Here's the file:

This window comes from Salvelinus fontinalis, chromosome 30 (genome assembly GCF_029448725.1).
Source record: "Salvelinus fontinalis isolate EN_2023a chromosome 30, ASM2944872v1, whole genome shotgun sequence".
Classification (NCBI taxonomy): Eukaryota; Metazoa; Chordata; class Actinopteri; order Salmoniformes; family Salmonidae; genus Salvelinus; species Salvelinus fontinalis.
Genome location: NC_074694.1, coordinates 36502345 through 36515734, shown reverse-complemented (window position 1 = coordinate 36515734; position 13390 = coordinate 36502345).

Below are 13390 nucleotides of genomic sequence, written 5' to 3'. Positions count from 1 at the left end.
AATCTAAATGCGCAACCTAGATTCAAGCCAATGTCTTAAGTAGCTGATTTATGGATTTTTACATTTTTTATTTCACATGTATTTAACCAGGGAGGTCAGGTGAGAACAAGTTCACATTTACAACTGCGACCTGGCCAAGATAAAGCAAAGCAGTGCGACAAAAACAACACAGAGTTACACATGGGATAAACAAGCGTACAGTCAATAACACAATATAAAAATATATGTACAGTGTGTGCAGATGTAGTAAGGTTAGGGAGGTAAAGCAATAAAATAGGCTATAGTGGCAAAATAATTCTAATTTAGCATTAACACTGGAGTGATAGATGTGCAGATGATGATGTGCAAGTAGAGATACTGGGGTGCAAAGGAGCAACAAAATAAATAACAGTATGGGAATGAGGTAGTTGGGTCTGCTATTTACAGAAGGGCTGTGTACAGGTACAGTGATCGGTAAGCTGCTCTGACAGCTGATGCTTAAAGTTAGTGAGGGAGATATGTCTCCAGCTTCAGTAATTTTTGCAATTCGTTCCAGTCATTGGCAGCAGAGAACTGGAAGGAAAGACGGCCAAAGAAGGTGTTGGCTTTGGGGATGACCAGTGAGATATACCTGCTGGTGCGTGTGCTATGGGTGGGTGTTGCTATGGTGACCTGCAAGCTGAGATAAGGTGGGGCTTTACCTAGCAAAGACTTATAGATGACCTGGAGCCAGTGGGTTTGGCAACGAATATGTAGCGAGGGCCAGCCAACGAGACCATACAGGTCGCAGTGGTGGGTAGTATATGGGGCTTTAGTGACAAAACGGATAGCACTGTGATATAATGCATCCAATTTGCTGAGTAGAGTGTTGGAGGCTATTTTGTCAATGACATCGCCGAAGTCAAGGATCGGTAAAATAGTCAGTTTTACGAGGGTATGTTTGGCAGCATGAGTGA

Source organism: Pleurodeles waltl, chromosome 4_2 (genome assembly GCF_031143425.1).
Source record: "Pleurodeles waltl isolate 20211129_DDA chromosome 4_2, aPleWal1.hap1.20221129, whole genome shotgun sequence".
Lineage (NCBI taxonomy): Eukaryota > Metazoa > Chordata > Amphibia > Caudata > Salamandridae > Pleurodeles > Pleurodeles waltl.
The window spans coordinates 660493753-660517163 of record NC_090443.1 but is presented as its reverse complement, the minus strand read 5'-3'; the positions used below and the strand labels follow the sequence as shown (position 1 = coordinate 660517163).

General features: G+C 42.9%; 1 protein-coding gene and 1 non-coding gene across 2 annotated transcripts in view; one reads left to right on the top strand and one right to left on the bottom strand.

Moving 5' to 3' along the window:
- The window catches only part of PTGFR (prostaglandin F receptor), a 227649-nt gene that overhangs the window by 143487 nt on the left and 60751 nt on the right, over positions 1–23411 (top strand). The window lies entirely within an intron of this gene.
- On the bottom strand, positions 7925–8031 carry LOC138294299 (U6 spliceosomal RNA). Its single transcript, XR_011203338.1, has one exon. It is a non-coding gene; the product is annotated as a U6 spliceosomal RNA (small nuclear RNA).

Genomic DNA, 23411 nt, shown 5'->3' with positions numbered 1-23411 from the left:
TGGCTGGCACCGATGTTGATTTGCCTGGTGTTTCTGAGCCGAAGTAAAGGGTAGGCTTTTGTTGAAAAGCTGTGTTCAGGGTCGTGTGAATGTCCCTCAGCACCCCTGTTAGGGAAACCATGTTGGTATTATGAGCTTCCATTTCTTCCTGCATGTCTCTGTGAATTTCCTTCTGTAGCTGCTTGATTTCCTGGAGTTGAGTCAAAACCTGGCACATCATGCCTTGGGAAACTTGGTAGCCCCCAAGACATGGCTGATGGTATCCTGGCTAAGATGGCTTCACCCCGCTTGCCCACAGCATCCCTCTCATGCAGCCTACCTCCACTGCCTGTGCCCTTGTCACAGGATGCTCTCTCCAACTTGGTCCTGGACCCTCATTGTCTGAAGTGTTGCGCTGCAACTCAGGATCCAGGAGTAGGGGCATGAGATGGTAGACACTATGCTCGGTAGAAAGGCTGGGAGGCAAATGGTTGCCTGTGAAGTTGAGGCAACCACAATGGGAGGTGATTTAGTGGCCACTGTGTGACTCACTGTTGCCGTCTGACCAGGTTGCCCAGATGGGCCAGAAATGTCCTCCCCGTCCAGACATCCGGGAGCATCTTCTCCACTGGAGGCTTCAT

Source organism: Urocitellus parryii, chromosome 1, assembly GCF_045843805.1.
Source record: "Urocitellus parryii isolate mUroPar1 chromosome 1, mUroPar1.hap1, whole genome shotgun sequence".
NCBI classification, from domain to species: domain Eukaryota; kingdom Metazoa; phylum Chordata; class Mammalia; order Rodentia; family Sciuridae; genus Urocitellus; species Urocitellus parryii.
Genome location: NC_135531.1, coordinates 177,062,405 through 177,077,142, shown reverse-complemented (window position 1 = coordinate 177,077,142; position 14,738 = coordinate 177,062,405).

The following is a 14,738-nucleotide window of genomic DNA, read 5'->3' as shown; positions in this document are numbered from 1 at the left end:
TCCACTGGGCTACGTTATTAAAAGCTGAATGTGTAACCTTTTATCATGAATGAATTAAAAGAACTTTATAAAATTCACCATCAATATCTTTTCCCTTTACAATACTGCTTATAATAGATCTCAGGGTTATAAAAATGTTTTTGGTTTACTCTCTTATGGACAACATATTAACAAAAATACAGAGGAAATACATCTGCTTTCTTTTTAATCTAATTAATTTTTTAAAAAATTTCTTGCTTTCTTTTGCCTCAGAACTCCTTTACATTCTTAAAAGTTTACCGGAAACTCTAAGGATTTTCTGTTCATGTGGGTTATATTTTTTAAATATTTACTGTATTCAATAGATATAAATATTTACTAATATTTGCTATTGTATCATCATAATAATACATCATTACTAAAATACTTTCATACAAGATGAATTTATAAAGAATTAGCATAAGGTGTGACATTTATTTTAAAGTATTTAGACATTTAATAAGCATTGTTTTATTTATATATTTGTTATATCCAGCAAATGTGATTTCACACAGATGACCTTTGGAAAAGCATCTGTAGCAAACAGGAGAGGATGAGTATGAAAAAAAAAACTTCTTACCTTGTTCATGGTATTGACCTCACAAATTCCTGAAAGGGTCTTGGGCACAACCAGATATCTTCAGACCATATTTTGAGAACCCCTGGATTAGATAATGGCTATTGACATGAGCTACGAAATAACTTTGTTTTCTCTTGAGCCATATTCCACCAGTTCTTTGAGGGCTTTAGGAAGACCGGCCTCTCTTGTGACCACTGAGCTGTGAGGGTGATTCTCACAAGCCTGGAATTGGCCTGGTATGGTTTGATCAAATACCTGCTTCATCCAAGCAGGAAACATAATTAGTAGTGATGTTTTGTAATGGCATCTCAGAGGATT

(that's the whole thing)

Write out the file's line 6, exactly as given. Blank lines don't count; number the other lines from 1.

AATCTAAATGCGCAACCTAGATTCAAGCCAATGTCTTAAGTAGCTGATTTATGGATTTTTACATTTTTTATTTCACATGTATTTAACCAGGGAGGTCAGGTGAGAACAAGTTCACATTTACAACTGCGACCTGGCCAAGATAAAGCAAAGCAGTGCGACAAAAACAACACAGAGTTACACATGGGATAAACAAGCGTACAGTCAATAACACAATATAAAAATATATGTACAGTGTGTGCAGATGTAGTAAGGTTAGGGAGGTAAAGCAATAAAATAGGCTATAGTGGCAAAATAATTCTAATTTAGCATTAACACTGGAGTGATAGATGTGCAGATGATGATGTGCAAGTAGAGATACTGGGGTGCAAAGGAGCAACAAAATAAATAACAGTATGGGAATGAGGTAGTTGGGTCTGCTATTTACAGAAGGGCTGTGTACAGGTACAGTGATCGGTAAGCTGCTCTGACAGCTGATGCTTAAAGTTAGTGAGGGAGATATGTCTCCAGCTTCAGTAATTTTTGCAATTCGTTCCAGTCATTGGCAGCAGAGAACTGGAAGGAAAGACGGCCAAAGAAGGTGTTGGCTTTGGGGATGACCAGTGAGATATACCTGCTGGTGCGTGTGCTATGGGTGGGTGTTGCTATGGTGACCTGCAAGCTGAGATAAGGTGGGGCTTTACCTAGCAAAGACTTATAGATGACCTGGAGCCAGTGGGTTTGGCAACGAATATGTAGCGAGGGCCAGCCAACGAGACCATACAGGTCGCAGTGGTGGGTAGTATATGGGGCTTTAGTGACAAAACGGATAGCACTGTGATATAATGCATCCAATTTGCTGAGTAGAGTGTTGGAGGCTATTTTGTCAATGACATCGCCGAAGTCAAGGATCGGTAAAATAGTCAGTTTTACGAGGGTATGTTTGGCAGCATGAGTGA